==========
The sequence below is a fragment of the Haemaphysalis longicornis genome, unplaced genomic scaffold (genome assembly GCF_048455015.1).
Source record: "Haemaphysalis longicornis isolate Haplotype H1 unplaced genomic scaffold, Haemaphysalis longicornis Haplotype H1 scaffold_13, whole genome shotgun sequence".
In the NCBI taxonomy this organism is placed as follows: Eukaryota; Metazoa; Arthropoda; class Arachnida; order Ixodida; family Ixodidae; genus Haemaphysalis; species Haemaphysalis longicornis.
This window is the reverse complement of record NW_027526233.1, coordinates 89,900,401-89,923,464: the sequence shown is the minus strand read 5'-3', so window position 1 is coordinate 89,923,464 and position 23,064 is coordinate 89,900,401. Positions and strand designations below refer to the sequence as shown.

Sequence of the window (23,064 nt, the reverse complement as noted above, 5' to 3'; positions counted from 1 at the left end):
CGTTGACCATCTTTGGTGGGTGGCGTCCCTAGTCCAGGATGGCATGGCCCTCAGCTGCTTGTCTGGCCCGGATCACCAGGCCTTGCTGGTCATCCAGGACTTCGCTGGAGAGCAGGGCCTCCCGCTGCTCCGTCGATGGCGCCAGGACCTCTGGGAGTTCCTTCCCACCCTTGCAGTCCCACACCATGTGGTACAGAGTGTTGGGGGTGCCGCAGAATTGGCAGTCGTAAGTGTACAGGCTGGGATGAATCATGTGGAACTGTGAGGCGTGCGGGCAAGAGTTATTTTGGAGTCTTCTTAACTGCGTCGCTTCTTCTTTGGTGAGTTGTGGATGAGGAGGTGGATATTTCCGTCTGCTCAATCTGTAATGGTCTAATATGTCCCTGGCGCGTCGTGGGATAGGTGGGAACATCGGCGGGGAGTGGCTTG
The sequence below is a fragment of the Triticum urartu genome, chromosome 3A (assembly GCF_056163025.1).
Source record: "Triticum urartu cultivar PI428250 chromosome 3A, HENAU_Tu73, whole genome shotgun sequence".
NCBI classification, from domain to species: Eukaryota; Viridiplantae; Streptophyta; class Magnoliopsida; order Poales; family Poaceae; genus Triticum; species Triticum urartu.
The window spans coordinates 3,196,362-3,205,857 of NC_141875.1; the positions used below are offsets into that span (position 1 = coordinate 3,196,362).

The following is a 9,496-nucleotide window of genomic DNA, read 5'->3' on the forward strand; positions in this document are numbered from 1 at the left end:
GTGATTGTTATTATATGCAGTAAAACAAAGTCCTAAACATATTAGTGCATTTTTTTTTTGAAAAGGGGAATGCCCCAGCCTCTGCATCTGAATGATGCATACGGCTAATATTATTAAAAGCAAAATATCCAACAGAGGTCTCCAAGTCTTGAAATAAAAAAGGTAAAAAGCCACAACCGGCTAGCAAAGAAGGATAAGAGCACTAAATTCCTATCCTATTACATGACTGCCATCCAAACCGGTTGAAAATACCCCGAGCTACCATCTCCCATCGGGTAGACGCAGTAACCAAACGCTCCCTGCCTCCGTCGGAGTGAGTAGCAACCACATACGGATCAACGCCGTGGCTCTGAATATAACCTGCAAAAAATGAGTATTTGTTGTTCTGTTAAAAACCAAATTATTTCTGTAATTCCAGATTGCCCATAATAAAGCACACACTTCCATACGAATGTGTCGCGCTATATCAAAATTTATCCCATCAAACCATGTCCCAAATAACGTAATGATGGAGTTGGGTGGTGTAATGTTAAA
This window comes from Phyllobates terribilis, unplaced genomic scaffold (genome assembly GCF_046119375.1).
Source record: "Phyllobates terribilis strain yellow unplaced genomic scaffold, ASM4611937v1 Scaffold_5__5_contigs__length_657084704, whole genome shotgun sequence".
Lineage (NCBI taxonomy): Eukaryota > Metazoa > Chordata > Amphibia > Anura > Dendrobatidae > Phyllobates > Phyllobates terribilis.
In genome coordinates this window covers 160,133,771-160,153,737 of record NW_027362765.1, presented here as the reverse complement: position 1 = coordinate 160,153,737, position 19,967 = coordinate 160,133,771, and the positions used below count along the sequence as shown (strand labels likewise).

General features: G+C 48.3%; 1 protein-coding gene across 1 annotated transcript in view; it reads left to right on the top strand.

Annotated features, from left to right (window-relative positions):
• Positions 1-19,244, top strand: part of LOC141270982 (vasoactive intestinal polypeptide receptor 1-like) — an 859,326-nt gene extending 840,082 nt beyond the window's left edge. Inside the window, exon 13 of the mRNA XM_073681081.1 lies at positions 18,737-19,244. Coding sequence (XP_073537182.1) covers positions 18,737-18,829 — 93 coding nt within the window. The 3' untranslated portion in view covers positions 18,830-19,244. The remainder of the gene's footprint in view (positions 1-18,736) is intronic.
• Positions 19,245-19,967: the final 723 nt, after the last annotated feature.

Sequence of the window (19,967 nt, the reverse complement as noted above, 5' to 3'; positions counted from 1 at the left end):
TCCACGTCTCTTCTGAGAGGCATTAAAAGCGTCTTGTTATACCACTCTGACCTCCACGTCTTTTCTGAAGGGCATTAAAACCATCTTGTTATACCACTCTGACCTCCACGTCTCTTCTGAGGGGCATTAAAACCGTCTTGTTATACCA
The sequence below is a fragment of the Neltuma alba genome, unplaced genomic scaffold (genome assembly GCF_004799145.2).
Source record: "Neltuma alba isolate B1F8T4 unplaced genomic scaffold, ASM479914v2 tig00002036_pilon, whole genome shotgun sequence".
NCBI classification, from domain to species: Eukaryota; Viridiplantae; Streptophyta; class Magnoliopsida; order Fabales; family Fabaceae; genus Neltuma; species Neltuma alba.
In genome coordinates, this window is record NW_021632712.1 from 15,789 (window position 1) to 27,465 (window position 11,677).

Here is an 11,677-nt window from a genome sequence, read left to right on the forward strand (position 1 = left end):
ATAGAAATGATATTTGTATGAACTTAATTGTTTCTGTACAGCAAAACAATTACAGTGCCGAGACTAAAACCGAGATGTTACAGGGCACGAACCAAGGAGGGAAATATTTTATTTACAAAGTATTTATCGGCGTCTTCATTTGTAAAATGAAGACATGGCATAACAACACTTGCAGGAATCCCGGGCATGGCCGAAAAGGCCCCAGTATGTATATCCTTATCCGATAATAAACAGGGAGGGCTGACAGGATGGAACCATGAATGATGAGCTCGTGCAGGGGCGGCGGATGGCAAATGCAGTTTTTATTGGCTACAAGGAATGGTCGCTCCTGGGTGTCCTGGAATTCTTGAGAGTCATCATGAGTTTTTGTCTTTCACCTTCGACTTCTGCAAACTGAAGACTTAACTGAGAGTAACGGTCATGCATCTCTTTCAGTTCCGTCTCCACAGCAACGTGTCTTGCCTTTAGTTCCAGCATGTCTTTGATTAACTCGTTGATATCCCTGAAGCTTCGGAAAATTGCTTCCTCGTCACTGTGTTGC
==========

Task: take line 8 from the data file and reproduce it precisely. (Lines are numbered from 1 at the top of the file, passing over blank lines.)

Source record: "Triticum urartu cultivar PI428250 chromosome 3A, HENAU_Tu73, whole genome shotgun sequence".